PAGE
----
Sunday, October 07, 2012

Richard Wagamese

     The following is a short biography on an Aboriginal role model, Richard Wagamese, that my fiance and I completed for our Aboriginal Studies course. This biography could have easily been pages and pages but, as we are making a book out of our class's assignments, we were limited on space.

aboriginal role model, ojibway author

“Richard Wagamese is an Ojibway in search of definition through writing, living and reflection.”
- Richard Wagamese

Richard Wagamese has stated that if a student were to learn about him as an individual, the most important thing he would want them to know is that, 

I never quit. I never say that I cannot do something and I never let a lack of knowledge stop
me from gaining it. I have overcome tremendous barriers and become successful despite
them. I believe that the only barriers that prevent me from becoming more are the ones I
create myself - and I've learned to overcome those as well.[1]

Born on October 14, 1955, Richard Wagamese is an Ojibway author from the Wabaseemoong First Nation in northwestern Ontario. Richard, however, is a self described, “…city raised kid,” who spent his childhood in the foster care system before being formally adopted by a family in southern Ontario[2]. Richard’s childhood forced him to face many difficult situations that contributed to him dropping out of school in Grade 9.[3]These experiences were only a few of many that lead Richard to begin the search for his identity, a theme that has fuelled his writing throughout his career.[4]       

The work of Richard Wagamese is nothing short of inspirational. As a professional author of thirty-three years, Richard has experienced success in all genres and styles of writing including newspaper columns, memoirs, poetry, novels, fiction and non-fiction. In 1991, Richard became the first Aboriginal Canadian to win the National Newspaper Award for Column Writing, but that would only be the start of his success. Richard’s work now boasts titles such as the Canadian Authors Association Award for Fiction, the Alberta Writers Guild Best Novel Award, the George Ryga Award for Social Awareness in Literature and his memoir, One Native Life, has been featured on The Globe and Mail’s 100 Best Books of 2008.[5] Although each of his pieces is uniquely different, Richard has shared that,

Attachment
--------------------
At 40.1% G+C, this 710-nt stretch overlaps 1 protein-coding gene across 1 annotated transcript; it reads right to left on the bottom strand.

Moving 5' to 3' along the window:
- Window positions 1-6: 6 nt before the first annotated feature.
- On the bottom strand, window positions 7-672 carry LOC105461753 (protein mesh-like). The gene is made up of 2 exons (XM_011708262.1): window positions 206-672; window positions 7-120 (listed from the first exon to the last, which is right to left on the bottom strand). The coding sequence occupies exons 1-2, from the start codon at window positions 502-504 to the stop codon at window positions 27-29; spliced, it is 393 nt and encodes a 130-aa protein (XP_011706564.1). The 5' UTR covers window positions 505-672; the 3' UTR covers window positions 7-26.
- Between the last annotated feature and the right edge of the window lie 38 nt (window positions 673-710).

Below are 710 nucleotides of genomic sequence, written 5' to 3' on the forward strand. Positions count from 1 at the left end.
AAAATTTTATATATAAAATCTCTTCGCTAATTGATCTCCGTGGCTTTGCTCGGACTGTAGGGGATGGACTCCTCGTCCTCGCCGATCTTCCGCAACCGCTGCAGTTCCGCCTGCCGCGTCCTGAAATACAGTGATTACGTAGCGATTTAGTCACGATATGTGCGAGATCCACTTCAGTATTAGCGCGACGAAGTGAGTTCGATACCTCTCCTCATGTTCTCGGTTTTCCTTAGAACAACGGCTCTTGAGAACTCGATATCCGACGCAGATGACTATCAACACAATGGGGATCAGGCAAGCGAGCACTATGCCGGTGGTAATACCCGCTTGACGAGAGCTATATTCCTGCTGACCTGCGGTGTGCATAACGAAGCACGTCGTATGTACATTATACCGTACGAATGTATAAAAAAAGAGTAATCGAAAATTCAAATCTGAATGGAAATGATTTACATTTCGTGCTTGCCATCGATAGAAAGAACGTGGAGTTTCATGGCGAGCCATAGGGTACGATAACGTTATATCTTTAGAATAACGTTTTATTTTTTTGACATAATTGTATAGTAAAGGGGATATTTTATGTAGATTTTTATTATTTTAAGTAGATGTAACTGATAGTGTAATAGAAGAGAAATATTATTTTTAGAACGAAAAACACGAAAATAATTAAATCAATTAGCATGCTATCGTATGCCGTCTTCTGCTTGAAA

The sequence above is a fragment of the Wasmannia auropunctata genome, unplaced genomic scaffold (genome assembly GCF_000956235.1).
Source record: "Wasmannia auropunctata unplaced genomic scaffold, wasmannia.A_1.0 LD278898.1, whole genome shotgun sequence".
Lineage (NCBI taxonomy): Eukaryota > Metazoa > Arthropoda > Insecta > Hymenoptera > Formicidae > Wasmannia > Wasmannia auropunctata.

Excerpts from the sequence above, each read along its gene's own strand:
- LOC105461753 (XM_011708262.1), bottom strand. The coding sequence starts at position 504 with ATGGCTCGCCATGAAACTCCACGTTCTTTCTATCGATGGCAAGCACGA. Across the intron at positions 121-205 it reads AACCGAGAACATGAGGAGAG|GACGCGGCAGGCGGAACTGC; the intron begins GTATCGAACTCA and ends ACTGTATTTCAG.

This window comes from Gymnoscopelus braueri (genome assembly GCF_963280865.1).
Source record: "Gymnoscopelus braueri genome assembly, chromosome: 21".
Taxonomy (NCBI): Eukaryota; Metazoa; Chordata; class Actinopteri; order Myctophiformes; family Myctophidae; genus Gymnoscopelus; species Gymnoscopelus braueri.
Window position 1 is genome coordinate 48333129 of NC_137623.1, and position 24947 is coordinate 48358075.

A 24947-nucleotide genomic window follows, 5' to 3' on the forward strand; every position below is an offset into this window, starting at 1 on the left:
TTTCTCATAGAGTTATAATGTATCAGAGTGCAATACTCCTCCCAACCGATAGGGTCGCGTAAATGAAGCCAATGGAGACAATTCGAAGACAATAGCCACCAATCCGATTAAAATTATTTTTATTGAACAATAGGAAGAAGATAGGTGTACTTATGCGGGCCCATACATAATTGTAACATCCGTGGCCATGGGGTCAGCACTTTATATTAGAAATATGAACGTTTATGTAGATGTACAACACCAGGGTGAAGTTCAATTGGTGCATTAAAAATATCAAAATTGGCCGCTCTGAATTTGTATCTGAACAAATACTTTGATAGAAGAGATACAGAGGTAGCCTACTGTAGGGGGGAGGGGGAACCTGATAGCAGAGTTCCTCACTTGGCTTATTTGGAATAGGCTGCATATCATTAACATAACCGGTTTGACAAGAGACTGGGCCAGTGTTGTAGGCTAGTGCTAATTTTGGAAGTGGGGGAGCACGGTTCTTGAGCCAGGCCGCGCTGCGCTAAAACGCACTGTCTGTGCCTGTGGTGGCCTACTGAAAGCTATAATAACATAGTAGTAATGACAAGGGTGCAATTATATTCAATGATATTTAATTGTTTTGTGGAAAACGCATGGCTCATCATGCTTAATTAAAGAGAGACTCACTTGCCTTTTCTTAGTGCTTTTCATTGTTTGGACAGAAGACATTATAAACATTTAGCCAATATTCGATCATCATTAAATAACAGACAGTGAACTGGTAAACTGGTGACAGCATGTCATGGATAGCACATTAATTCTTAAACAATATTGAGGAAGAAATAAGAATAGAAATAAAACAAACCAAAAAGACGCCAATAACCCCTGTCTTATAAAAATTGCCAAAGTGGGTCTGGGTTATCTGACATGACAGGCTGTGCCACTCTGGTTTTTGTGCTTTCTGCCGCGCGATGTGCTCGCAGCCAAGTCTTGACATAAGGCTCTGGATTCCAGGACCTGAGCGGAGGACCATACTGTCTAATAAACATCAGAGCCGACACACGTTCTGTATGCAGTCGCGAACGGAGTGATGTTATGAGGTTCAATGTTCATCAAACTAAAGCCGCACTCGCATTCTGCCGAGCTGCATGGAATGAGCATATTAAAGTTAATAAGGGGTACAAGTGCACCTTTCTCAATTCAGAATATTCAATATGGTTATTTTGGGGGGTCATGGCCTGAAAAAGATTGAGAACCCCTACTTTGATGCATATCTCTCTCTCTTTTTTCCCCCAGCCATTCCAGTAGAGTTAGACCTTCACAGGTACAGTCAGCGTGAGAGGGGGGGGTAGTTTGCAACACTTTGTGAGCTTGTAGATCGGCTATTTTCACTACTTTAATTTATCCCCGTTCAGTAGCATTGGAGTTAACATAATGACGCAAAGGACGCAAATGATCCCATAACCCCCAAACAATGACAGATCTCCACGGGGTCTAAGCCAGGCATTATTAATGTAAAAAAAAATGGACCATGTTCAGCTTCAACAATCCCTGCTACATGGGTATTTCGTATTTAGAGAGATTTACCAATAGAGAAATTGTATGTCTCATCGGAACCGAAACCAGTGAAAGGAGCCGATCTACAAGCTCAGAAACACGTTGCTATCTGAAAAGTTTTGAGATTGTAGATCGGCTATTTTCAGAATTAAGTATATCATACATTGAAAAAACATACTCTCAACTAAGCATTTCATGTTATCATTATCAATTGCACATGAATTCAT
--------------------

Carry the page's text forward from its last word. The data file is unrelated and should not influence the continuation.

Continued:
…if I had to choose one consistent theme it would be that the search for identity is a lifelong process. We become different people through circumstance and we rediscover ourselves through circumstance too. I will never stop learning who I am until my journey here is over. Truth and discovery is a lifelong pursuit.[6]

Still actively writing, Richard now resides in Kamloops, British Columbia with his wife, Debra, and their dog, Molly.[7]


Online Presence
To learn more about Richard and his work, follow Richard Wagamese through his:

References  
- Grose Education Media. (2006). Richard Wagamese. Retrieved October 4, 2012, from http://www.groseducationalmedia.ca/wagamese.html

- Powell, Debra. (2011). Richard Wagamese’s Drunk Driving Charges Caused by PTSD: The Kamloops Daily News. Retrieved October 4, 2012 from http://www.kamloopsnews.ca/article/20110629/KAMLOOPS0303/110629900/-1/kamloops/richard-          wagamese-8217-s-drunk-driving-charges-caused-by-ptsd 
- Wagamese, Richard. Personal communication, October 2, 2012.
- Wagamese, Richard. “Changing the world one story at a time…” Richard Wagamese. Retrieved October 2012, from www.richardwagamese.com
  

End Notes


[1] Wagamese, Richard. Personal communication, October 2, 2012
[2] Grose Education Media. (2006). Richard Wagamese. Retrieved October 4, 2012, from http://www.groseducationalmedia.ca/wagamese.html
[3] Wagamese, Richard. Personal communication, October 2, 2012
[4] Wagamese, Richard. Personal communication, October 2, 2012
[5] Wagamese, Richard. “Changing the world one story at a time…” Richard Wagamese. Retrieved October 2012, from
[6] Wagamese, Richard. Personal communication, October 2, 2012
[7] Wagamese, Richard. “Changing the world one story at a time…” Richard Wagamese. Retrieved October 2012, from

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